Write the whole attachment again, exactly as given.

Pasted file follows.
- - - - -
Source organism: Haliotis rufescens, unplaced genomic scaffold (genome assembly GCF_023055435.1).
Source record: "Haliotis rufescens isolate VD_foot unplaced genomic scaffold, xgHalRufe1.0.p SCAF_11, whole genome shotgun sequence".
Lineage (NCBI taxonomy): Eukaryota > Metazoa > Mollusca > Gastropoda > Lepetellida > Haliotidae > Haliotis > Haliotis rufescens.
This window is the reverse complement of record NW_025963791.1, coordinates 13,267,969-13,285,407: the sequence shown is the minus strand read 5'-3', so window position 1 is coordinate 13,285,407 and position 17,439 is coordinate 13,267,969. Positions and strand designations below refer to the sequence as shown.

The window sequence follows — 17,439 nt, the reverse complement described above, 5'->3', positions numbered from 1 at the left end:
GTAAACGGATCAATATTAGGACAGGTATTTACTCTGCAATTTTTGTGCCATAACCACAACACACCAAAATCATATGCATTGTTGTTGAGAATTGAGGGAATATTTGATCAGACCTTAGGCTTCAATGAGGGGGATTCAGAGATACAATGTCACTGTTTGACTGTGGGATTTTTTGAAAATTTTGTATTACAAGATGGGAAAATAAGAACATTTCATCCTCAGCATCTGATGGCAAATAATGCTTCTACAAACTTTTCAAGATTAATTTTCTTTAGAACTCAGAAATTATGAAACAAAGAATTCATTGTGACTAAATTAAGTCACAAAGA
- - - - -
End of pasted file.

Source organism: Haliotis rufescens, unplaced genomic scaffold (genome assembly GCF_023055435.1).
Source record: "Haliotis rufescens isolate VD_foot unplaced genomic scaffold, xgHalRufe1.0.p SCAF_11, whole genome shotgun sequence".
Lineage (NCBI taxonomy): Eukaryota > Metazoa > Mollusca > Gastropoda > Lepetellida > Haliotidae > Haliotis > Haliotis rufescens.
This window is the reverse complement of record NW_025963791.1, coordinates 13,267,969-13,285,407: the sequence shown is the minus strand read 5'-3', so window position 1 is coordinate 13,285,407 and position 17,439 is coordinate 13,267,969. Positions and strand designations below refer to the sequence as shown.

The window sequence follows — 17,439 nt, the reverse complement described above, 5'->3', positions numbered from 1 at the left end:
GTAAACGGATCAATATTAGGACAGGTATTTACTCTGCAATTTTTGTGCCATAACCACAACACACCAAAATCATATGCATTGTTGTTGAGAATTGAGGGAATATTTGATCAGACCTTAGGCTTCAATGAGGGGGATTCAGAGATACAATGTCACTGTTTGACTGTGGGATTTTTTGAAAATTTTGTATTACAAGATGGGAAAATAAGAACATTTCATCCTCAGCATCTGATGGCAAATAATGCTTCTACAAACTTTTCAAGATTAATTTTCTTTAGAACTCAGAAATTATGAAACAAAGAATTCATTGTGACTAAATTAAGTCACAAAGA